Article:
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Tech, tools and the future

National Farm Machinery Show national-farm-machinery-show-crowd
CATCHING UP: The crowd at the National Farm Machinery Show has access to a wide range of new tools and information; and for 2017 the emphasis was mainly on technology.
Farm show time is quality time on a lot of levels.

high, but all good things come to an end. As the show wrapped up, I stared to ponder what I was seeing and plenty of screens is the answer. Tech is invading every part of the industry in a wide variety of ways.

For example, at Martin Industries, there's been a kind of running joke. I would walk buy and ask if there was something new, and the answer was usually 'no.' Not this year, the company showed off a range of new products - perhaps the most in a few years - and of course the biggest to catch your eye was the blue-tooth controlled applicator.

The shiny screen is an attention getter. In the case of Martin it's the company's new SmartClean control that manages the Clean Sweap Cylinders to set planter air bag down pressure. The Bluetooth controller and program runs on a tablet. Farmers want that added precision.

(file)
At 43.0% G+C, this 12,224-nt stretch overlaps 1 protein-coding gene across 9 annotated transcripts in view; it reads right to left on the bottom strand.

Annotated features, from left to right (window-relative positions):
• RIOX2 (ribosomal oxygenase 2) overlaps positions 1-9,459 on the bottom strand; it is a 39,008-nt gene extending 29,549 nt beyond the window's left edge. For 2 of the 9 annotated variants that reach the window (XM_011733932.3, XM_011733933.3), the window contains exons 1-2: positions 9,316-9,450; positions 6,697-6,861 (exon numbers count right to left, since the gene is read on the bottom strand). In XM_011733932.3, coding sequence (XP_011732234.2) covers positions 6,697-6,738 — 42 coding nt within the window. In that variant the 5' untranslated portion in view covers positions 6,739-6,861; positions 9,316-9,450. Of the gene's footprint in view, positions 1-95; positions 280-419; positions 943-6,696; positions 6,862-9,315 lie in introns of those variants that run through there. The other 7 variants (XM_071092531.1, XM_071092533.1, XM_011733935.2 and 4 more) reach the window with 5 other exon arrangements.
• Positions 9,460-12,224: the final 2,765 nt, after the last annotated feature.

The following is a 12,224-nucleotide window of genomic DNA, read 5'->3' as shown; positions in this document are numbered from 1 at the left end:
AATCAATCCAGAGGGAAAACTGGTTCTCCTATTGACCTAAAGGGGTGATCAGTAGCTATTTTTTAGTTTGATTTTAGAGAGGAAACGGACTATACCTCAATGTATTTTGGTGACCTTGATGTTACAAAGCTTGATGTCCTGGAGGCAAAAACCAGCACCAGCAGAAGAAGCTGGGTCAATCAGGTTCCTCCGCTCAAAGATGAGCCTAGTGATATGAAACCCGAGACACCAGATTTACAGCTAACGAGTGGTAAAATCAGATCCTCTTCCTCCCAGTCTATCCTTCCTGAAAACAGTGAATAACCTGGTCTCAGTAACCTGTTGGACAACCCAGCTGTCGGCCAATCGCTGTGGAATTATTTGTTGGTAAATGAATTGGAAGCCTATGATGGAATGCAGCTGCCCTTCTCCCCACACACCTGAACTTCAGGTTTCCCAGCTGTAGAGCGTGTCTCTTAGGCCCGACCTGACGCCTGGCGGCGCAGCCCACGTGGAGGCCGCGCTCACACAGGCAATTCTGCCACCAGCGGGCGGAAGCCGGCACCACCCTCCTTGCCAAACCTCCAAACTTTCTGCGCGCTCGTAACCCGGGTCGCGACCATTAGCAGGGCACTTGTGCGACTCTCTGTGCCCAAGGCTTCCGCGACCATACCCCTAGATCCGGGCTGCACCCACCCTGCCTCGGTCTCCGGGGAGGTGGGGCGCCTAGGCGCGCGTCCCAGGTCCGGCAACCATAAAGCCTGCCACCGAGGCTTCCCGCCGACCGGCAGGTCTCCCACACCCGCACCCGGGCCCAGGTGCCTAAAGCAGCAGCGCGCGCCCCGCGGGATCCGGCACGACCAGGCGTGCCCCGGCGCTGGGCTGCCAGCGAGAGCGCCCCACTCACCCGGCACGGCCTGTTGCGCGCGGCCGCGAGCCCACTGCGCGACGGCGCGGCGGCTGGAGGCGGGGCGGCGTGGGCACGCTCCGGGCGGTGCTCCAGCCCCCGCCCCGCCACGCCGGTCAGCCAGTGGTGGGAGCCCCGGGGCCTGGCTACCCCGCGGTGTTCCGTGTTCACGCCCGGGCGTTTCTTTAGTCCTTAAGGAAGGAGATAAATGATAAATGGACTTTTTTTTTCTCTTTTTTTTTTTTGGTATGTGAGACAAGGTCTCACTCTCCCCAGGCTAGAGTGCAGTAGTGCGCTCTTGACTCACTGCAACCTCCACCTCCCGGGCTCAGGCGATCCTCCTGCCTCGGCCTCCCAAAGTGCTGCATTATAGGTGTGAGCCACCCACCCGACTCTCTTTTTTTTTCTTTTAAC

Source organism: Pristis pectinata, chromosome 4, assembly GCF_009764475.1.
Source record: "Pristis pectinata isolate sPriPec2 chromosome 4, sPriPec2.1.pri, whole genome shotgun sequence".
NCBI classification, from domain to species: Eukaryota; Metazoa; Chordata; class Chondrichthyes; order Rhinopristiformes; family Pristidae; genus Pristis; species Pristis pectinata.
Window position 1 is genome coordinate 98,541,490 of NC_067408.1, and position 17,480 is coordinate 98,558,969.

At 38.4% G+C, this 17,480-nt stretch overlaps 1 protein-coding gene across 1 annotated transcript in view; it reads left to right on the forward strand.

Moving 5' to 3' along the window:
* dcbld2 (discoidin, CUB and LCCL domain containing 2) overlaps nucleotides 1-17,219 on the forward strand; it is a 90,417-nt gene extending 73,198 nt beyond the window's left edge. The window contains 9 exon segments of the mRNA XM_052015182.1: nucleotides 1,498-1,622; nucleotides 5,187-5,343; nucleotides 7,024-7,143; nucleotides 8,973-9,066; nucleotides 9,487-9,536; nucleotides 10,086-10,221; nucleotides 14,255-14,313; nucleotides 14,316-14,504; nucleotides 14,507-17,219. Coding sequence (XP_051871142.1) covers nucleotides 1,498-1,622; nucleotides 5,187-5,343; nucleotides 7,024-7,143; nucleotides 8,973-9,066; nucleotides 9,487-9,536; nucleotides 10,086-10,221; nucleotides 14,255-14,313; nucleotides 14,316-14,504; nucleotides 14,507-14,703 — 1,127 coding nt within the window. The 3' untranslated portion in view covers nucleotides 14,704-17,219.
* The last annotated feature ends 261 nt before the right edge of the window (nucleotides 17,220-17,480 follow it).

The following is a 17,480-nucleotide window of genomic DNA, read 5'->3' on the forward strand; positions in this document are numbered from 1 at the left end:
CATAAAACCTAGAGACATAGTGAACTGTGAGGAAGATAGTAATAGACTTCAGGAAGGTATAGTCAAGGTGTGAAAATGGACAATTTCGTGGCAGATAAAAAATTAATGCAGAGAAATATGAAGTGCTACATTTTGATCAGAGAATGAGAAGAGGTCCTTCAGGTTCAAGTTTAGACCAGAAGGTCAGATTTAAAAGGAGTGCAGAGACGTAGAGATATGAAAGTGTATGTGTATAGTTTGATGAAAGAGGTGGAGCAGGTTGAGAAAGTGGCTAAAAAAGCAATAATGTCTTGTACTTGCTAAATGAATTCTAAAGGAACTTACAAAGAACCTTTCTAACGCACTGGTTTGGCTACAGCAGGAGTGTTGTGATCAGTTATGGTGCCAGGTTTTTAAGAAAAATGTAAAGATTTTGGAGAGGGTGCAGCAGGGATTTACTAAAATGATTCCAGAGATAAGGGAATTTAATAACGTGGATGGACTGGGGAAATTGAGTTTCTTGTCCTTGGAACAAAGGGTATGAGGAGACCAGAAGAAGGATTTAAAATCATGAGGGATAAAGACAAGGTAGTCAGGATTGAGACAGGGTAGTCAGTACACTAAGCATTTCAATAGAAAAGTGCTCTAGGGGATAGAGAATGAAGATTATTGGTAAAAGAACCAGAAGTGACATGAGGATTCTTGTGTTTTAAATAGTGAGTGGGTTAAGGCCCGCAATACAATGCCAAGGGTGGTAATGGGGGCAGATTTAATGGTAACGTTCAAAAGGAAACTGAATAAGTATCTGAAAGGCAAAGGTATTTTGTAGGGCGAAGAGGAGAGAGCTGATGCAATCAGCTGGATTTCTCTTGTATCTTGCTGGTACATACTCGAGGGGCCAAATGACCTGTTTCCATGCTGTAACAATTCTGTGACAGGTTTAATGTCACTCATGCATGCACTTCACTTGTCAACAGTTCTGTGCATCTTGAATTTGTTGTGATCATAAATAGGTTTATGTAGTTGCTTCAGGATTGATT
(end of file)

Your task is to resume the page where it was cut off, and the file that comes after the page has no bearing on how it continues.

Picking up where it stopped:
That's just one example, but we saw quite a few, including tools from Yetter and a new app from John Deere. The cost of sensors is falling and the ability to monitor and control a range of processes is falling too. For you that means having more information available or better control than ever, but of course that means moving to newer equipment. While some of these tools are add-ons to existing equipment, chances are they require an upgrade.

But that's the way of the tech world. You get comfortable with a machine or a piece of technology and a newer, faster, better one comes along. Time to upgrade? Well perhaps not so fast. That's the balancing act every farmer will face in the next decade as new, more powerful technology tools come forward.

Attitudes in the crowd

It's so hard to read a crowd at a farm show. The mood seemed good, but short of instant polling how do you know? Interestingly I had a few exhibitors share, unsolicited, that they thought the mood among interested farmers was better than last year. Of course, that wasn't translating into sales yet, but it could.

Perhaps having a bin full of corn (or in fact several bins of corn and soybeans) in storage makes you feel good even with soft prices. Hard to say, but any news that the mood could be improving is good news.

We'll keep watching. 2017 looks to be an interesting year, but perhaps it's also a corner-turning year.

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